- The Sound of a Wild Snail Eating | Elisabeth Bailey
- The Mouse and His Child | Russell Hoban
- Tales from Moominvalley | Tove Jansson
- Moominvalley in November | Tove Jansson
- Moominpappa at Sea | Tove Jansson
- The Ukulele Entertainer | Ralph Shaw
- Wulf | Hamish Clayton
- The Birthday Boys | Beryl Bainbridge
- Great Expectations | Charles Dickens
- The Flower Beneath the Foot | Ronald Firbank
- Learned Pigs and Fireproof Women | Ricky Jay
- Ravens in Winter | Bernd Heinrich
- Far From the Madding Crowd | Thomas Hardy
- The Mayor of Casterbridge | Thomas Hardy
- Yesterdays in Maoriland | Andreas Reischek
- The Voyage of the Narwhal | Andrea Barrett
- Oryx and Crake | Margaret Atwood
- The Penguin Modern Poets: Mersey Sound | Adrian Henri, Roger McGough, Brian Patten
- The Sense of an Ending | Julian Barnes
- The Sisters Brothers | Patrick de Witt
- The Mouse and His Child | Russell Hoban
- Tales From Moominvalley | Tove Jansson
- The Third Policeman | Flann O’Brien
- The Road | Cormac McCarthy
Every time I go into town I accidentally buy two or three books.
—Philip Pullman, “Unpacking My Library”
Well. I’m obviously buying far more than I’m reading and I think we all know who’s to blame. The bookstores. Principal offenders this month were Hard To Find Books in Onehunga, where I picked up the long-sought Ricky Jay volume, and Time Out in Mt Eden, my favourite bookshop in Auckland and indeed all of New Zealand. From Smiths to Scorpio, all the fine bookstores of Christchurch were trashed in the earthquake, but they’ve sprouted again in shipping containers, or in the suburbs. Even amidst the devastation of Lyttelton, its used-book shop popped up again in a back room, and I found a nice clean 1950s edition of Reischeck’s 19th century wanderings around New Zealand. Prominently displayed in Time Out was The Sisters Brothers, frontrunner in the Best Cover Design of 2012 for me. The voice of the shlumpy psychopath Eli Sisters carried me through this parade of memorable vignettes and eccentric characters, and I could almost see how the Coen brothers would shoot some of the scenes.
Revisiting favourite childhood books is always a risk. I suspect the Willard Price zoo-collector stories that enthralled me in my youth would not bear up well today. The teenage protagonists were ignorant of CITES and animal ethics guidelines, and the fawning devotion of their various brown-skinned native guides would be a bit sickening. Plus having been a teenage boy at one point I would not trust one to organise a DVD rental, let alone an animal-collecting expedition to New Guinea.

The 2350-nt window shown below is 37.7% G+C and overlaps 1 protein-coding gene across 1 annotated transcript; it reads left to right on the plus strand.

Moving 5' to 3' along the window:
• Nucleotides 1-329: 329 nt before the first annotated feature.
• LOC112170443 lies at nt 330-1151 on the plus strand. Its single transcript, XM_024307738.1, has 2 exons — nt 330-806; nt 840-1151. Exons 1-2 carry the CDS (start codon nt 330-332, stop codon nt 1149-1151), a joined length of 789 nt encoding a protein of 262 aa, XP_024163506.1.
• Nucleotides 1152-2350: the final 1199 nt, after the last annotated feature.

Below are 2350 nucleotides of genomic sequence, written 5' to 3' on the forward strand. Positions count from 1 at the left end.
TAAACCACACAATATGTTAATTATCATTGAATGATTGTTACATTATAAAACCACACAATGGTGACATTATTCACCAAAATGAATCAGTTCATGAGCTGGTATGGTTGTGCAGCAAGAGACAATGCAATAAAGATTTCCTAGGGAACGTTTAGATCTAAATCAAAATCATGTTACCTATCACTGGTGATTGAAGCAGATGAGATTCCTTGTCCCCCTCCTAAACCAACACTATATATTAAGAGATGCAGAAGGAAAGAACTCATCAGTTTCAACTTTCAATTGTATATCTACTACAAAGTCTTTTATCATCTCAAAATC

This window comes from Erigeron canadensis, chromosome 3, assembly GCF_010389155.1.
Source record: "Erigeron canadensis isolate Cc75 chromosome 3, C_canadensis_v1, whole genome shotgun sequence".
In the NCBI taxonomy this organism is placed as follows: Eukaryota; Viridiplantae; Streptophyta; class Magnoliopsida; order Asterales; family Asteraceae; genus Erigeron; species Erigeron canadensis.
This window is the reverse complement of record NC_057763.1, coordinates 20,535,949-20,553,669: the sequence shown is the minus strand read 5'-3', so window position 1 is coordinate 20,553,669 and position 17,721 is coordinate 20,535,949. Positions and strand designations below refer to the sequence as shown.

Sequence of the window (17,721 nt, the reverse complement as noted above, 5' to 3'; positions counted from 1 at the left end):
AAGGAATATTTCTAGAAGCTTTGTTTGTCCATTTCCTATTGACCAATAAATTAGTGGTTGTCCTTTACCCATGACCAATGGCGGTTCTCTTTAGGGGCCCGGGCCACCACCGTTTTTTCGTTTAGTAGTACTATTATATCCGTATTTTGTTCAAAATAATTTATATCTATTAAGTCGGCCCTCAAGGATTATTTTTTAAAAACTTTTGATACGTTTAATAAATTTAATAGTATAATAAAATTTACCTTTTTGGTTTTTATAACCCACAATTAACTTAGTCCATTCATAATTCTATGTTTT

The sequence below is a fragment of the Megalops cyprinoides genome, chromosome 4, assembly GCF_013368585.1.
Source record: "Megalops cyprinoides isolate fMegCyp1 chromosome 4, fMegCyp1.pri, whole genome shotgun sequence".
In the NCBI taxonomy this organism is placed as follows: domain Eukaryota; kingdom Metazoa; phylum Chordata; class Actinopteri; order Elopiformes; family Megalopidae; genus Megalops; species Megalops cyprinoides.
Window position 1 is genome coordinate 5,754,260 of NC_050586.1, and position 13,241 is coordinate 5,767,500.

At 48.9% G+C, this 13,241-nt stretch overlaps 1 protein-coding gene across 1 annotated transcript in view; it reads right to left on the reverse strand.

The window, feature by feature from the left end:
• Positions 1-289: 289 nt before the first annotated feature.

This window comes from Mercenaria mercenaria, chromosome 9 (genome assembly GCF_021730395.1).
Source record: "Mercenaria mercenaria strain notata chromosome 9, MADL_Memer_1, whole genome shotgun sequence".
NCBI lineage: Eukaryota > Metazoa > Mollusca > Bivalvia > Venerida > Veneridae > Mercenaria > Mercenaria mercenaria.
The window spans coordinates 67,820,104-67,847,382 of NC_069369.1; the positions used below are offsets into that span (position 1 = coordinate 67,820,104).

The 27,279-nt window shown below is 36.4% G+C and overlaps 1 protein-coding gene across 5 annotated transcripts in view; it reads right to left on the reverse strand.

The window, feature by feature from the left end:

So it was a relief to find The Mouse and His Child has lost none of its charm. I remember having it read to 10-year-old me, sitting on the mat in Burwood Primary School—now in the Red Zone and doomed, I think—but I couldn’t remember how it ended; a perfect reason to read it again, 33 years later, spurred by Russell Hoban’s death last December (which also prompted me to add Riddley Walker to the reading list). Surprisingly sophisticated and moving, with metaphorical depth lost on me the first time around, along with the Samuel Beckett parody. Hoban was adventurous and had no qualms about including, in what was supposedly a children’s book, words like chthonic, demiurge, capstan, and mansard.
I also grabbed re-issues of the last three Tove Jansson moomin books, and realised I’d never actually read Tales From Moominvalley, which was like finding $20 in my coat pocket. Gorgeous stories for kids that have deep resonance for adults—I’m working my way up to the darkest one, Moominpappa At Sea, which freaked me out as a child.
Michael Dirda’s review collection Classics for Pleasure inspired me to track down some authors I’d only vaguely heard of: Firbank was one, and Flann O’Brien another. I eventually figured out The Third Policemen was in the same vein as “Occurrence at Owl Creek Bridge” and The Man Who Was Thursday, but the ending was even neater than I anticipated. A fabulous piece of absurdism, both funny and unsettling, told in a dry and elliptical tone in a distinctly roundabout Irish way.
The latest Julian Barnes was read almost entirely in one sitting on the Cook Strait ferry. Barnes likes to make you gradually re-examine both the narrator’s motives and the theme of the whole book. He did it in Flaubert’s Parrot and A History of the World, and tries it again here. It wasn’t completely successful for me, but the biting observations of the unreliable narrator are fun, and it’s a beautifully-crafted examination of the nature of history (explicitly so) and memory.
I’ll save The Road until I can compare it with Riddley Walker, next in the queue. This grand reading scheme seems to be working, in one sense: I’m making time in the evenings to open a book, not just aimlessly cruise the Internet. The next step will be to throttle back the acquisitions. Which might be harder.